Food Photography Basics #1 : Do I Need A DSLR To Get Good Photographs?
This is a question I have been asked a few times and is probably the best place to start a series of posts on photography. After all, photography starts with the camera and the best place to start anything is at the beginning. I am often asked questions and get the occasional mail about my photography so I thought it might be a good idea to put down some of my thoughts about my learning process in a series of posts on the subject.
Before I go further, let me make it clear that I am not an authority on photography. I am still discovering that there is so much out there that I don’t know about it, including what my camera and lenses are capable of. Most of what I do know is what I have picked up through extensive reading, a couple of very short term photography classes and lots of practise. My posts are also written from the view point of someone on a budget when it comes to spending on photography. If you are still interested, read on.
(Cape Gooseberries (taken with a DSLR)
So, if you want a very short answer to the above question, then I would have to say no! Whether you are someone who likes taking pictures, or a food blogger taking pictures of food to post on your blog, the answer remains the same.
Since this is a food blog and we are talking about food, I shall concentrate on food photography for the rest of this post and the series. Though I said that you can shoot very good pictures with your Point Shoot (which I shall refer to as a PS, from now on), it doesn’t quite end there.
It depends on what exactly you are looking for in your photography and your camera, to decide whether you want to progress from your PS to a DSLR. I am assuming that many of you, like me, live with budget restraints and that even without the restraints you would like to justify your expenditure before jumping off the deep end!
It is most important to understand that it is not the camera that makes the photograph but the person who is behind the camera. Having said that, I must also say that the quality of the photograph taken with a DSLR is much better than one taken with a PS. While the creative part of a photograph depends entirely upon the photographer, the quality resulting from advanced optics and technology of the DSLR is much better than that of a PS.
The first step in deciding whether one needs (as opposed to wants) a DSLR is to ask oneself some questions. These are very valid questions (in my opinion) because not everyone looks at photographs and photography in the same way.
Do you want to just add a picture to your post that perhaps gives a visual representation of your cooking process and the final outcome?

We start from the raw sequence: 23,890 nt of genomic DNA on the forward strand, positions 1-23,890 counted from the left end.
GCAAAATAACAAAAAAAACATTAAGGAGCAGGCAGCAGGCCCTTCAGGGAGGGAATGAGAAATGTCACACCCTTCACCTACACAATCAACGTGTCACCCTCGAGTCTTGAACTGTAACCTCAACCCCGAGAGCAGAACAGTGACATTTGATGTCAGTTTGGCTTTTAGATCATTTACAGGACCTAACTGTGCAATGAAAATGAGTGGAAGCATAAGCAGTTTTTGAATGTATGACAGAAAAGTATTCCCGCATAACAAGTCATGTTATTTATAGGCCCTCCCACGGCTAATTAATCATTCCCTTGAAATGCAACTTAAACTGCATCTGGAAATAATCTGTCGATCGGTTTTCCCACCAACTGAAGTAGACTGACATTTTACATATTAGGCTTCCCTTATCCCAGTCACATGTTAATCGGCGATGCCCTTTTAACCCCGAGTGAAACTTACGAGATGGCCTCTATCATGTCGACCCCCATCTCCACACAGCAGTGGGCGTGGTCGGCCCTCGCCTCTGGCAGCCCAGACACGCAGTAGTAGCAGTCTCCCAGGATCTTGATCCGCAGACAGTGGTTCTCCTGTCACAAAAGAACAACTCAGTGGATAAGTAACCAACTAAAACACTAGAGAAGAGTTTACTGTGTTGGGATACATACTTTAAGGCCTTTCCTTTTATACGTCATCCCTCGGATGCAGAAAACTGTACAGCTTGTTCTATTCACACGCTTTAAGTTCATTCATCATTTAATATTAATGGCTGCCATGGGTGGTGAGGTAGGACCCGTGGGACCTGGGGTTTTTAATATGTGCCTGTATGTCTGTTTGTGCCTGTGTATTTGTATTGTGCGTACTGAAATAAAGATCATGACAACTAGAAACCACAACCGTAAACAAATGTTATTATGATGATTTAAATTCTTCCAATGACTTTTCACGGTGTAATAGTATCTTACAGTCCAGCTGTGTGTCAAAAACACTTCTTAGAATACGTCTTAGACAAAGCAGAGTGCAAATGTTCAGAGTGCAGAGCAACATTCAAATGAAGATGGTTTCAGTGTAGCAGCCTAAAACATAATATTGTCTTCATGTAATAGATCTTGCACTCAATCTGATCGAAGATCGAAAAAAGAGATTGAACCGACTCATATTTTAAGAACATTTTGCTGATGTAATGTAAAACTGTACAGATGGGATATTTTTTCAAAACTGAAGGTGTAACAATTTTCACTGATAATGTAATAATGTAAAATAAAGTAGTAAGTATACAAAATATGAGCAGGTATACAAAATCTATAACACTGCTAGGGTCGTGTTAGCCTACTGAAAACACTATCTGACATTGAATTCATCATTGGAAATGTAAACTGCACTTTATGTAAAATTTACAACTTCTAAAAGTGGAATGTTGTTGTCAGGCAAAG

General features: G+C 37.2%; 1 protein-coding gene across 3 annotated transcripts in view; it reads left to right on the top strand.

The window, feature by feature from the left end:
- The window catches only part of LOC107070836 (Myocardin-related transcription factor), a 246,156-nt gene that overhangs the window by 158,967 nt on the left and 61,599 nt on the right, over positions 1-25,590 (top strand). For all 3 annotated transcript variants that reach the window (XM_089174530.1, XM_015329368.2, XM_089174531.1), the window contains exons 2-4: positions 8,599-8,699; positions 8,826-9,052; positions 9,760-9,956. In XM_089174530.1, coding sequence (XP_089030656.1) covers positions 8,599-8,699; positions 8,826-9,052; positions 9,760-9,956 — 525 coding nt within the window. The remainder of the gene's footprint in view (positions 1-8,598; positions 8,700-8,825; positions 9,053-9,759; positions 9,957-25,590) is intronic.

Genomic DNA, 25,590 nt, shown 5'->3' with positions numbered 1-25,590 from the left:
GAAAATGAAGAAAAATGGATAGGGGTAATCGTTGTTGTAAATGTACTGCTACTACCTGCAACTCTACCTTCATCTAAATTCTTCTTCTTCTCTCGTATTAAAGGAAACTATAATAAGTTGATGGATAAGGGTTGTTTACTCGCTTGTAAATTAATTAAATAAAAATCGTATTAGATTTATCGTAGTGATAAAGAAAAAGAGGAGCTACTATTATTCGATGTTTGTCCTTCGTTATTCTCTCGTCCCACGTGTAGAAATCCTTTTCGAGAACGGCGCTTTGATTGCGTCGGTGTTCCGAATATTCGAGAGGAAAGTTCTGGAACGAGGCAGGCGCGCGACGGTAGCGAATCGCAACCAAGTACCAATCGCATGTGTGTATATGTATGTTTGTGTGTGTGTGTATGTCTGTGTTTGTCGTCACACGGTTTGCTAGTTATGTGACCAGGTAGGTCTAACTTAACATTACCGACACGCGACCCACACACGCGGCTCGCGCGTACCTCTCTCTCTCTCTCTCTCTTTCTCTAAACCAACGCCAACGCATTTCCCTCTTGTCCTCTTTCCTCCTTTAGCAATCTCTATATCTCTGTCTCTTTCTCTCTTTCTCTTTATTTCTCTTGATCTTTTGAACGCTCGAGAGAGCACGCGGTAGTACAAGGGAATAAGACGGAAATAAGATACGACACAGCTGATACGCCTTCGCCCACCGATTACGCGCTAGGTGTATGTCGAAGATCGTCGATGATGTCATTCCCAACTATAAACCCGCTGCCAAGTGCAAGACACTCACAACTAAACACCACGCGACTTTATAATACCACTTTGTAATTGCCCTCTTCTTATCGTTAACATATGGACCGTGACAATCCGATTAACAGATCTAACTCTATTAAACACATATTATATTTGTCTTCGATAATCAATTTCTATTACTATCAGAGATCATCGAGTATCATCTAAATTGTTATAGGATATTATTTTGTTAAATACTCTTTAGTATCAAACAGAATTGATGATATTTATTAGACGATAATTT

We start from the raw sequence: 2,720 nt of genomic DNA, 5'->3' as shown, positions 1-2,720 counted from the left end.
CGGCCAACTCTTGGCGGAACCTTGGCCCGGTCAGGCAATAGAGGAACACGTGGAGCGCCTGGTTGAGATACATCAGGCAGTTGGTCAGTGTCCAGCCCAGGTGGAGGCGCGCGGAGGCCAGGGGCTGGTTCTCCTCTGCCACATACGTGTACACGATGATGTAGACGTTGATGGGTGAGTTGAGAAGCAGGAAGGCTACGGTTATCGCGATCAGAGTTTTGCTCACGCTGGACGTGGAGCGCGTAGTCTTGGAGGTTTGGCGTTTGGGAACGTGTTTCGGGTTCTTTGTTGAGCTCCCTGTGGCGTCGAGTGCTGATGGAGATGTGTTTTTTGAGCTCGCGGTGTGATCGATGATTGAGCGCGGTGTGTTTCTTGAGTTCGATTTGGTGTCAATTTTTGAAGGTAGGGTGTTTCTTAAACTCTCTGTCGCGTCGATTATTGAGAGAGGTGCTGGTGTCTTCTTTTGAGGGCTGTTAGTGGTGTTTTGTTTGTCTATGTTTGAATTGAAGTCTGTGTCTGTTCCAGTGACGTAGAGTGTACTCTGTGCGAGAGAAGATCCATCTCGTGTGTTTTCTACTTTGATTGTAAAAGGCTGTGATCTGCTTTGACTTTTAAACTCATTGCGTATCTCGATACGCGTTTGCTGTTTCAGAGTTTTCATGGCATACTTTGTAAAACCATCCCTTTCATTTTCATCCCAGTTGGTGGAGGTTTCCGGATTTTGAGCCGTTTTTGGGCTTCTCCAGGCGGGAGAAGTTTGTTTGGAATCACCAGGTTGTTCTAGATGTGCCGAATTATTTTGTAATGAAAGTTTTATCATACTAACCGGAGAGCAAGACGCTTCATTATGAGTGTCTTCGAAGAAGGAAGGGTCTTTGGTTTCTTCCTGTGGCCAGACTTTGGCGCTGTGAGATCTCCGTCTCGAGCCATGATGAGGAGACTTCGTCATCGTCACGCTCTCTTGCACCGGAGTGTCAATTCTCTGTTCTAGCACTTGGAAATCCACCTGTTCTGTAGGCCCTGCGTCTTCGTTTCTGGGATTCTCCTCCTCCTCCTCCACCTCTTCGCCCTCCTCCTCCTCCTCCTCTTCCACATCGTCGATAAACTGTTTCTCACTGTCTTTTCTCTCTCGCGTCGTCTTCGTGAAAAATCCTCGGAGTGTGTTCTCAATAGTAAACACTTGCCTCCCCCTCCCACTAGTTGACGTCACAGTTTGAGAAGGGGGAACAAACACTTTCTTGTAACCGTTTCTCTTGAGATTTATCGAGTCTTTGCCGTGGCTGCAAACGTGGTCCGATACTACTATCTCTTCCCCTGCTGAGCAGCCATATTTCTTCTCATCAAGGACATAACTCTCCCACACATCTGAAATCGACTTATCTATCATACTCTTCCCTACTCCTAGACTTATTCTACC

Do want your picture to look really good (visually, creative, colourful, balanced, artistic, etc.) while doing the above?
How serious are you about your photography? Do you just want it to end with the picture and the post, or is it a passion and you want your picture to say something about you, your creativity and the way you see food?
Do you see yourself, at some point, perhaps going semi-professional or professional and earning an income (however small or big) from your photography?
Are you technically challenged with the buttons and dials on your camera and think doing anything more than pointing at your subject and shooting is not worth the while?
Or do you think that taking pictures of food is not a big deal? Does it seem like too much fuss is made about “staged” photography especially food?
Do you use your PS only to take pictures of food to add to your blog posts and not much beyond that?
Are you happy with the ease that a PS allows you by being able to shoot in the different auto modes at the turn of a dial?
Do you think your PS isn’t able to take the sort of pictures you would like because you are not able to tell it what to do, since it has a mind of its own (in the auto modes)?
Are you frustrated with the limitations on the manual mode of your PS because you are not able to change parameters on it to get the sort of photograph you want?
Do you really want to carry around a camera which will not go into your bag, and you cannot just whip out a moment’s notice and take a photograph? Remember that a DSLR means carrying around a camera bag, lenses (at least one, maybe two initially), and also changing lenses depending on your need if you have more than one.
Do you think it is important for you to get a DSLR because everyone out there in food blogdom who matters seems to be saying that a really good blogger should have one? (This could be a serious consideration for some people)
Please understand that if your answers to some of the above questions make you think you should stay with a PS, it doesn’t make you any less of a photographer. I have seen some excellent photographs taken with a PS camera.
What matters is that you are happy with your choice, though I can understand that budgetary constraints do not make for a happy choice! Still you can look forward to the DSLR at the end of the rainbow when you finally get there, like I did.